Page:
I haven't made metal chips fly yet, but I have discovered Google SketchUp, which allows me to model my engine in 3 dimensions. It's pretty easy to use, and I've already modeled a good portion of the valve system. As I continue to learn how to use the program, I can see it's going to benefit the design and engineering process in a big way. Much better than drawing in 2 dimensions and just trying to imagine how it would work in 3-D.

Tonight, I get to pick up my prototype piston, ring, wristpin, and sleeve. Once that stuff gets digitized, I'll have something concrete to base some dimensions off of.
Wow. You are The Brave Man if you try to design RC device called engine in google scketchup. I am not talking you out of it, I just try to immaging how many hours you will spend to design main body of engine, shafts, valves, piston and other small things for motor. I am pretty sure you will be able to check for interfiriences, gas flow, perform tolerances patrol in working temperature conditions, flex of components in working temperature conditions ect.
Anyway-good luck on your project.
I suggest you to contact to MXwrench here in forum, he is moderator for this section-he knows 4 strock RC engines as anybody else and I know he preformed a lot of development on them
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Old 08-22-2009, 10:39 AM   #28
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EXACTLLY!!!

Common maximus aples to aples dude! reading...? a stock Ford 5.0 flows nothing, but there are enough aftermaket heads for that engine that flow close to 400 cfm. A ported modern Hemi head flows around that too. And max flow is just one part of the equation! the speed that the poppet valve design allows the valve to open, and after it stays fully opened for a while, close, will never be attained with - at least - that design, it's just phisically imposible. It's area under the curve what gives you power. That head flows 319cfm for a degree or two, and is the other 90 deg or whatever following a linear curve from 0cfm to 319 and back to 0, not the case at all for apoppet valve, you can use the first 10~15 deg to raise it to the max for full flow, be there for ~60 deg and bring it down to 0 in the last 15 again and sudenlly the head flowed an average that is huge compared to the rotax head.

LOL, almost all modern stock heads do about 315cfm with good porting.

that type of head can ONLY do maximun flow at precisely the cam position that the valve is fully opened, lets give it 5 degrees for example if you make the hole bigger than the port, a poppet valve can be opened at maximum for whatever degrees you want - it not linear!!! And you cant do the holetoo big because it takes degrees to do it because of its linearity, not the casewith poppet valves.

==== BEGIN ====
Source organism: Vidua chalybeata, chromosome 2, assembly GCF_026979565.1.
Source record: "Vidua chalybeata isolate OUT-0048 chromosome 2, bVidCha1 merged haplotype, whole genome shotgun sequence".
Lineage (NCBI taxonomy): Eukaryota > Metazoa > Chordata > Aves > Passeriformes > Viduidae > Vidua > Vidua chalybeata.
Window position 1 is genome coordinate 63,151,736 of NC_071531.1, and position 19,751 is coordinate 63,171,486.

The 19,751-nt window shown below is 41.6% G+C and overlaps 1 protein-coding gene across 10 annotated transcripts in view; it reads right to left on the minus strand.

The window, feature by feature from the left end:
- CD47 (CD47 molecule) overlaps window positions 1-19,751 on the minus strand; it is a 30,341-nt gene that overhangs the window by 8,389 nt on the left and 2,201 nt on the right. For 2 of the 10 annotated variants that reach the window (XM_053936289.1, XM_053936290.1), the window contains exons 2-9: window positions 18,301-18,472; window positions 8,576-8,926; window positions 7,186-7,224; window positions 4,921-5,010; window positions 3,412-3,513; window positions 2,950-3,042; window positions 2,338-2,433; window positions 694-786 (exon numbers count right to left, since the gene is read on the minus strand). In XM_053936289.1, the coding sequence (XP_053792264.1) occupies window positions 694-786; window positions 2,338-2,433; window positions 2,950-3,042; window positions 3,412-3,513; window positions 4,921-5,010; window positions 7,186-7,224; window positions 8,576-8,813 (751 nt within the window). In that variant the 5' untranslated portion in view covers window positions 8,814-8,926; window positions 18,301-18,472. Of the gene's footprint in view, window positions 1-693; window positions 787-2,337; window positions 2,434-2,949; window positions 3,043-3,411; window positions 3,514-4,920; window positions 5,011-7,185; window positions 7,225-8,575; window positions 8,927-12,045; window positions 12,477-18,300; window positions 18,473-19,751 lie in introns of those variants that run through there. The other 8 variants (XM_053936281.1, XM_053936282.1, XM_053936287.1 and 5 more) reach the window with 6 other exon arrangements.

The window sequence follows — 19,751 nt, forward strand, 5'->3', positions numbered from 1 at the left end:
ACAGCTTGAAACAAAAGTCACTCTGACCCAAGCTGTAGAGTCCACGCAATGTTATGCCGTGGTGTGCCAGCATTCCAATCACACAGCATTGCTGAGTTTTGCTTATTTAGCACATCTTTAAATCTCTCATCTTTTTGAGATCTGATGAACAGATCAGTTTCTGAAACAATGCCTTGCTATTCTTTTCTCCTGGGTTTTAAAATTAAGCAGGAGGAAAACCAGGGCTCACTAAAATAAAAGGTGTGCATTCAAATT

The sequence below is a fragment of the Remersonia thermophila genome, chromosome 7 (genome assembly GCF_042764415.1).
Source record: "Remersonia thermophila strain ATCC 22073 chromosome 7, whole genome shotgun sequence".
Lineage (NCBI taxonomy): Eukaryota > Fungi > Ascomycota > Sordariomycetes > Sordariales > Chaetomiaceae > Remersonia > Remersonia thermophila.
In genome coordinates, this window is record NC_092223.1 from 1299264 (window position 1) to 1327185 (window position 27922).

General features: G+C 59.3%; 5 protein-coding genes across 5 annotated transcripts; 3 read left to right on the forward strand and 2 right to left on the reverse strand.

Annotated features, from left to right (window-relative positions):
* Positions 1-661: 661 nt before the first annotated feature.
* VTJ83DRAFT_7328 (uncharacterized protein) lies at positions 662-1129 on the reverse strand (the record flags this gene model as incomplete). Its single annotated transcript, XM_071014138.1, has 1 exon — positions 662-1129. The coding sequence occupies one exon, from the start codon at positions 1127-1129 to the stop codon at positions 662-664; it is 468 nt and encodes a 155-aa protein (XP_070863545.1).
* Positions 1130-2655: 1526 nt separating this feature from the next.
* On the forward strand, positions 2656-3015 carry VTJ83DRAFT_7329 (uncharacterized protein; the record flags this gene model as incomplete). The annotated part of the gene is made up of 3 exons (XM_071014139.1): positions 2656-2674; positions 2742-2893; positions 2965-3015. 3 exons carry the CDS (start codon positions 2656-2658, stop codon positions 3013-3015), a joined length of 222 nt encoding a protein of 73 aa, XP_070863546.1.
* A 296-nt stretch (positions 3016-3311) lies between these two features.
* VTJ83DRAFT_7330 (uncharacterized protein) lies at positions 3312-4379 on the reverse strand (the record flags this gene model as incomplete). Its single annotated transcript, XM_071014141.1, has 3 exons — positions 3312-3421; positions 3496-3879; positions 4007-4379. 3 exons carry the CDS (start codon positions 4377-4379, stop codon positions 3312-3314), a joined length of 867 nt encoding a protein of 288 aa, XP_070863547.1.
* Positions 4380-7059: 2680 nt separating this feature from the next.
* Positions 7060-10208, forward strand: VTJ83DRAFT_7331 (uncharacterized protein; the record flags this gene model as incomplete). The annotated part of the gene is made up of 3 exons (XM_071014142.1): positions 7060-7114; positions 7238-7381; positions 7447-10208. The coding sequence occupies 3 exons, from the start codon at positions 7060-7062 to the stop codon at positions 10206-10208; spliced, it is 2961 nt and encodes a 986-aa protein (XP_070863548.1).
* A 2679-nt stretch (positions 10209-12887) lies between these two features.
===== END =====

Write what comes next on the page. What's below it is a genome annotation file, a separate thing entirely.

AND again, I'm not saying is imposible, I'm just saying that as long as the valve opens with a linear relation to the crankshaft/camshaft position, the poppet valve will have a chance to shine if done correctly.

But as the wingman said, the big dogs would be using it if it where that good, at least when full blown racing is what you want.

X

With a conventional poppet valve, it can take 34 degrees of crankshaft rotation or more to reach a fully open position, wasting energy and limiting volumetric efficiency. With the CSRV, a comparable port area is exposed in only 2 degrees of crank rotation. The CSRV allows for superior surface flow coefficients from its spherical shape

remeber they made that HP on a bone stock Ford 5.0 from a lincoln.. this is not a race built engine at all, no headers, no high compresion pistons, just a stock motor with this intake technology....Good luck reaching that level of power bolting on just a set of aftermarket heads onto a stock 5.0..

I am unsure where this technology is headed, Coates holds all the patents on it and likely wants some huge money to allow any of the big guns to use it..... I myself wouldn't so quick to write it off, as you have to remeber the testing was done with first prototype heads, not with heads that were developed for racing.... being able to almost double the engines power output and nearly triple its RPM range is nothing to sneeze at..especially considering they are a first generation test head...with proper development this system would by far exceed what they currently are doing...You shouldn't be so quick to write off new technology, as you really don't know anything about it, its limitations or its advantages..... As i say your not going to bolt on a set of aftermerket heads on a bone stock Ford 5.0 from a Lincoln and hit that kind of power, sorry but its not going to happen......I know you can build an engine to hit that power, but this was done on a fully stock Lincoln engine, full emissions, stock pistons, stock exhaust, everything the way it comes from Ford....that is nearly a 100% increase in power and nearly triple the effective RPM ranage.... find me a set of aftermerket heads that can do that please..... then keep in mind this was done on a first generation head LOL you guys seriously crack me up !
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Old 08-22-2009, 12:08 PM   #29